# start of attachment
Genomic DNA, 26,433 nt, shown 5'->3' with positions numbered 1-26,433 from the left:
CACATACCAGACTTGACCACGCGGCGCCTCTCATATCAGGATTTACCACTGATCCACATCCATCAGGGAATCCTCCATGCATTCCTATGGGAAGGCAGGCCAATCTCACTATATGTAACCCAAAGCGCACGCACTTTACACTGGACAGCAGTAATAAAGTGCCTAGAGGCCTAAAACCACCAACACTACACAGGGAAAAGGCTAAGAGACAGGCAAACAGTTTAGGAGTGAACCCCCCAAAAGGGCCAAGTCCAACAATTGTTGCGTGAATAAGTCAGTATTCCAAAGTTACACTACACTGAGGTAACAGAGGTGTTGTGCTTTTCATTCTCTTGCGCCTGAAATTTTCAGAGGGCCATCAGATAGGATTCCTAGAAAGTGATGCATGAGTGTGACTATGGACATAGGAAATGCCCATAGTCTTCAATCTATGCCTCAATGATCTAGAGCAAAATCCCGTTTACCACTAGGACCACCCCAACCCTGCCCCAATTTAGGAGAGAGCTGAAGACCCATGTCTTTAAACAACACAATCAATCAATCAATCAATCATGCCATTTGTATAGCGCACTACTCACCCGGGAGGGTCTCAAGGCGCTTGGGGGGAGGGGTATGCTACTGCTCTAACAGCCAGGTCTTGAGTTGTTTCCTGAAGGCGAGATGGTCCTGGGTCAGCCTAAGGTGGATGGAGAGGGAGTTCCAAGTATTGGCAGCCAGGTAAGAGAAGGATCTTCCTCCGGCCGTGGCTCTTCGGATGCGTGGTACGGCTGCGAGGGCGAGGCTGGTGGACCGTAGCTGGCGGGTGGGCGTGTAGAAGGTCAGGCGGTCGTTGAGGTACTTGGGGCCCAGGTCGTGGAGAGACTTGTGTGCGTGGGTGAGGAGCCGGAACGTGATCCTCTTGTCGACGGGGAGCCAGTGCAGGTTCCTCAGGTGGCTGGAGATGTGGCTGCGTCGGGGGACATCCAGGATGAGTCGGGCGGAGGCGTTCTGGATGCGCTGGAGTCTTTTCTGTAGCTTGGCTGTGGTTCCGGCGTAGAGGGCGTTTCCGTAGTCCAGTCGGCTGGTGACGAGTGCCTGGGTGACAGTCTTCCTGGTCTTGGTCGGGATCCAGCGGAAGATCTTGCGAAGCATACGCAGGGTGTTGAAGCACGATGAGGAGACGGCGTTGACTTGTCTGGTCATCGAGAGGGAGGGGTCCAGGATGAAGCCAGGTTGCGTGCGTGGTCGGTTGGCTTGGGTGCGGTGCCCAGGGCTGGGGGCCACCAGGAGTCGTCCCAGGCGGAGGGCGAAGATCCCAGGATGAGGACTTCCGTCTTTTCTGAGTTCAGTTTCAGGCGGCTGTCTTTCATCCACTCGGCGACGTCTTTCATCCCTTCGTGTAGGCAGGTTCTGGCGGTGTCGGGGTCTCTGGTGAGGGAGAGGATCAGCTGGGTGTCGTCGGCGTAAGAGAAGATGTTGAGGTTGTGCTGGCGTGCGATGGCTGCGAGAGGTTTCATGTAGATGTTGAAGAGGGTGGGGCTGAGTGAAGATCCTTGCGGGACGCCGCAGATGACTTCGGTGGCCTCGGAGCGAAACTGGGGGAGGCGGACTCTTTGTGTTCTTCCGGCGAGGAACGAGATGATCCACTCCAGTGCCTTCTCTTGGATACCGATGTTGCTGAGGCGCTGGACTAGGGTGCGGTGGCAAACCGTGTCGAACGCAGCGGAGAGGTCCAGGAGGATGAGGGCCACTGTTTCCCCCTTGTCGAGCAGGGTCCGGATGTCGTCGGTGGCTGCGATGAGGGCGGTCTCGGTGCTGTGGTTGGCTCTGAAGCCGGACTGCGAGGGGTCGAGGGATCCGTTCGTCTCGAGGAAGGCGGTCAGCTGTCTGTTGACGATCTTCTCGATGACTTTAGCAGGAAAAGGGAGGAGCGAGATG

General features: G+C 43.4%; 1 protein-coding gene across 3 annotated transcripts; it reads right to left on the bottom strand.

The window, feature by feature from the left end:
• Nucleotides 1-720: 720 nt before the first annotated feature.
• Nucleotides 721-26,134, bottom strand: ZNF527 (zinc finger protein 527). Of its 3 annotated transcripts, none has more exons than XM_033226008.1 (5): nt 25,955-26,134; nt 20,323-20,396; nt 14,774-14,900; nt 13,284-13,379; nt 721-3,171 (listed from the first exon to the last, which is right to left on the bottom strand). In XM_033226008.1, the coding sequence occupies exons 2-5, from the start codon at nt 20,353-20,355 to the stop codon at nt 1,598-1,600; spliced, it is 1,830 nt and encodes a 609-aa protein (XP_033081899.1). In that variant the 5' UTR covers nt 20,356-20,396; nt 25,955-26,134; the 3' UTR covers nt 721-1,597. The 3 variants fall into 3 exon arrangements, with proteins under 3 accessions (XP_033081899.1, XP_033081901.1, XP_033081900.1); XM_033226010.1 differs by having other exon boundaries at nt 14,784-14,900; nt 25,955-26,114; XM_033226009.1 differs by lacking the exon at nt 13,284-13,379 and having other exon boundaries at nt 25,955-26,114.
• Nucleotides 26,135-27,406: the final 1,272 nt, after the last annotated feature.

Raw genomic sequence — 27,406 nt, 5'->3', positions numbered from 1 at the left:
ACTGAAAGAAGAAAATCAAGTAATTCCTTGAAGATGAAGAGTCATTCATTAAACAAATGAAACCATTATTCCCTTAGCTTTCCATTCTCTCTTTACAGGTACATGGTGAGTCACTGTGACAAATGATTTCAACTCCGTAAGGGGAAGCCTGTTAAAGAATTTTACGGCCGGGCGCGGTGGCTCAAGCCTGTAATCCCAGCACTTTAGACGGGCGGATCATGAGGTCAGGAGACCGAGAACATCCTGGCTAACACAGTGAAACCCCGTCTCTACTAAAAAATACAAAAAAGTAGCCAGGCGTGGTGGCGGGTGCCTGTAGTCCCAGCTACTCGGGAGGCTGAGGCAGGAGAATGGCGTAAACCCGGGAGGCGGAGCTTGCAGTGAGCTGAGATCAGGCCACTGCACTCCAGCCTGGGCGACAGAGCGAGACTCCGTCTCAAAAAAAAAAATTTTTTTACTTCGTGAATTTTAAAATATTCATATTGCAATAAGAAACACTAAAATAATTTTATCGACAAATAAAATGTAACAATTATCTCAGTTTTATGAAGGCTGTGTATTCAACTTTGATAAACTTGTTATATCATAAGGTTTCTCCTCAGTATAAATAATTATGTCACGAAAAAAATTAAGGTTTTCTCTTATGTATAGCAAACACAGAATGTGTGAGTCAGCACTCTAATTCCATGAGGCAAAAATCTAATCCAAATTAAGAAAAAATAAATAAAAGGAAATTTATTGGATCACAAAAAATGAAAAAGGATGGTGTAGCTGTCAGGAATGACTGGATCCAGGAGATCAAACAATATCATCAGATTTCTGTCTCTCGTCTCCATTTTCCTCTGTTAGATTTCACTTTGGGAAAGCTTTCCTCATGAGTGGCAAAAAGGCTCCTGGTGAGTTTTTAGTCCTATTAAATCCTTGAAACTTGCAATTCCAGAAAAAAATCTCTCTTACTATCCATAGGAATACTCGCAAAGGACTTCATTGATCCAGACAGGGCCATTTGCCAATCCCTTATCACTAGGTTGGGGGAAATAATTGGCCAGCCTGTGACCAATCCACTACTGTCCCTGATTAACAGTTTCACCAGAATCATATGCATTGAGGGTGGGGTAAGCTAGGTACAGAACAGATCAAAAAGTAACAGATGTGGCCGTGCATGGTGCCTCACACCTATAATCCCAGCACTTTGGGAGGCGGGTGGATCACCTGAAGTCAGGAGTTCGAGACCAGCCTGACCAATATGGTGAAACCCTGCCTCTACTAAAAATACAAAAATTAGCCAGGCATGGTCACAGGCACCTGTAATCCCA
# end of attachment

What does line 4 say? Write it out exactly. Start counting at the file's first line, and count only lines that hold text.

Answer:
The window, feature by feature from the left end: